Emmerson Mnangagwa, who ousted Robert Mugabe a few days ago being aided by Zimbabwe’s military, says he will fight for the rights of all Zimbabweans and work towards reviving the country’s almost comatose economy by engaging various nations unlike his predecessor.
Delivering a 30-minute speech following his inauguration as Zimbabwe’s second executive president at the National Sports Stadium, Mnangagwa said citizens should work together in rebuilding a nation ravaged by lack of foreign direct investment and capital, fears over the indigenization law and political uncertainty.
He said time has come for Zimbabweans to work together regardless of their social, political, religious and ethnic orientation.
“I intend … am required, to serve our country as the president of all citizens, regardless of colour, creed, religion, tribe or political affiliation.”
Mnangagwa also extended an olive branch to white farmers who lost their land under the country’s land reform program, noting that they will be compensated for their farms that were seized by mostly Zanu PF supporters from 2000.
However, he said the land reform scheme won’t be reversed as that would be tantamount to betraying fighters of the 1970s liberation struggle.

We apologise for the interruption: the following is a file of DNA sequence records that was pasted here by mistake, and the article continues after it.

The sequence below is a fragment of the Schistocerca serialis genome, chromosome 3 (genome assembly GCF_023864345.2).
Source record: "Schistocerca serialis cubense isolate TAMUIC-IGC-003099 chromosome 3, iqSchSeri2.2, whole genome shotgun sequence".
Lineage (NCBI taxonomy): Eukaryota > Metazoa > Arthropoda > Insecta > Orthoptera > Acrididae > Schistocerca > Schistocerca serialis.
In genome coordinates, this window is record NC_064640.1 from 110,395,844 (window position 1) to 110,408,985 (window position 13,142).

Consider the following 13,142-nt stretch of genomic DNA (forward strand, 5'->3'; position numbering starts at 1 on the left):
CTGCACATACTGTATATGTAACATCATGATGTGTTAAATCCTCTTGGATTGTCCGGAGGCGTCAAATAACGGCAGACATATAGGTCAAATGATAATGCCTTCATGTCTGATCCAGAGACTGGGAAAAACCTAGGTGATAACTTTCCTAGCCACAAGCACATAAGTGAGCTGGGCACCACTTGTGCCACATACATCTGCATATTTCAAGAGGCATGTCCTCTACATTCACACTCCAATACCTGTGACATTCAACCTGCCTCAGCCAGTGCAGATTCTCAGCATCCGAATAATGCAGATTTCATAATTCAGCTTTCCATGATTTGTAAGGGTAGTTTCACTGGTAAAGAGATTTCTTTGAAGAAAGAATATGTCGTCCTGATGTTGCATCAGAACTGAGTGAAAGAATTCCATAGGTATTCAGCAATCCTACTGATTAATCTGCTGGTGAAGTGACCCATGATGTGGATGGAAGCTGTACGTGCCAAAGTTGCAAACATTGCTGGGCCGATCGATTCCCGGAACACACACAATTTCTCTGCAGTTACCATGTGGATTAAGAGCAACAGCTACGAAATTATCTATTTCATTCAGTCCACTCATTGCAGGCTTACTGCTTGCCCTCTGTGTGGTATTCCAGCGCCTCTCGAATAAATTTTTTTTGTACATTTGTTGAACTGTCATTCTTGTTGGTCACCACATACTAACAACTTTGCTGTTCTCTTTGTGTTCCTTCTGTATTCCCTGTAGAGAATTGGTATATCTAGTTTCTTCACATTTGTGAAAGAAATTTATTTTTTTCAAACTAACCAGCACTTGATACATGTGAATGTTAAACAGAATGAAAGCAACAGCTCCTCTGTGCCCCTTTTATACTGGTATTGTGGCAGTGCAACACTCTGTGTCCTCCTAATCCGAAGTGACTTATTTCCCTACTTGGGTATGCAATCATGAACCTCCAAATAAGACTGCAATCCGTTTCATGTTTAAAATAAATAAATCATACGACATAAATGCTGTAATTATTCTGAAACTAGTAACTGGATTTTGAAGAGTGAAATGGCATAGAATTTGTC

The 75-year old new Zimbabwean leaders urged opponents to work with his government in order to rebuild the country with an estimated unemployment rate of almost 90%.
“Even if I make constant reference to my party, Zanu PF, I am not oblivious to the many Zimbabweans from across the political, ethnic and racial divide … have legitimate expectations from the office I now occupy.”
He further paid tribute to the former president Robert Mugabe saying “he led us in our struggle for national independence.
“Whatever errors of omission or commission that may have occurred during that critical phase in the life of our nation let us all accept and acknowledge his immense contributions in building our nation. To me personally, he remains a father, a mentor, comrade in arms and my leader.”
He called upon Zimbabweans to bury the hatchet and rebuild a nation ravaged by years of stagnant economic growth.
“… This country went through a lot and we cannot change the past. There is a lot we can do in the present and future. We need to stir our nation towards a different direction. As we do so, we should never remain hostages of the past. I thus appeal to all of us to let bygones be bygones readily embracing each other in defining a new beginning for our beloved country.”
“I implore you all to declare that never again, never again, should circumstances that have put Zimbabwe in an unfavourable position be allowed to recur.”
He also noted that Zimbabwe will hold general elections next year which the former president had intended to contest at the age of 94. Several opposition parties, including Zanu PF’s bitter rival, the Movement for Democratic Change led by Morgan Tsvangirai, will contest the polls.